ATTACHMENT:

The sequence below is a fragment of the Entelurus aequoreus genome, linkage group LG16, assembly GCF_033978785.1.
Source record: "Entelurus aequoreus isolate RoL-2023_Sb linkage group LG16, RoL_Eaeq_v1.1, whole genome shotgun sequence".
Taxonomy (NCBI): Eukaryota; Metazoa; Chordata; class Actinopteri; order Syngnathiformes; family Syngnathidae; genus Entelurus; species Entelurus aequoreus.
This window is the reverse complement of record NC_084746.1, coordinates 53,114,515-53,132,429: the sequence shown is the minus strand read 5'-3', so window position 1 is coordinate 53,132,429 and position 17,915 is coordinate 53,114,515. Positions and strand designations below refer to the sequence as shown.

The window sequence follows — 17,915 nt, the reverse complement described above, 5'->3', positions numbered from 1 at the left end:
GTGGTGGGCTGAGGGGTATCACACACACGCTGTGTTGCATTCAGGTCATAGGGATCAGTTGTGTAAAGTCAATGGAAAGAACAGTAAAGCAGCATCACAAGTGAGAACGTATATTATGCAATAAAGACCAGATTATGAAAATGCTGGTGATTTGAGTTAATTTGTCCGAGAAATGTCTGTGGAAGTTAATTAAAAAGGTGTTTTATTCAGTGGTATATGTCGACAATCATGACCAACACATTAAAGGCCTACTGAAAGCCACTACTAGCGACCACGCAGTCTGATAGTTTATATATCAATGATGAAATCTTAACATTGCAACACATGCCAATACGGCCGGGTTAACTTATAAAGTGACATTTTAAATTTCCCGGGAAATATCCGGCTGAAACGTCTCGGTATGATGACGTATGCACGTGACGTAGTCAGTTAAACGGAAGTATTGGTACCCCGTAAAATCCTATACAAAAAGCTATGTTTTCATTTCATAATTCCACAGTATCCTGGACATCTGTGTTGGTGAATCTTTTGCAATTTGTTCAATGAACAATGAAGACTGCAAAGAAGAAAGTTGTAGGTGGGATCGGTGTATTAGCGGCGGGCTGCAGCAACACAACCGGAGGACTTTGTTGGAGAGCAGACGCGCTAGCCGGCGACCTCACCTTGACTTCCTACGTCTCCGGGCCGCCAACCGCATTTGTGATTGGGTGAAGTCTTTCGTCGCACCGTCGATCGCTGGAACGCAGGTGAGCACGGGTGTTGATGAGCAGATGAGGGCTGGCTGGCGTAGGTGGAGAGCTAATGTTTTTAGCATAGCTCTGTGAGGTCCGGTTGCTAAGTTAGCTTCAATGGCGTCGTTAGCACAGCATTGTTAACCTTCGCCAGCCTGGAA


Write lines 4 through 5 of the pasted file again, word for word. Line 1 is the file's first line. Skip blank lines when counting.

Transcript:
This window is the reverse complement of record NC_084746.1, coordinates 53,114,515-53,132,429: the sequence shown is the minus strand read 5'-3', so window position 1 is coordinate 53,132,429 and position 17,915 is coordinate 53,114,515. Positions and strand designations below refer to the sequence as shown.

The window sequence follows — 17,915 nt, the reverse complement described above, 5'->3', positions numbered from 1 at the left end: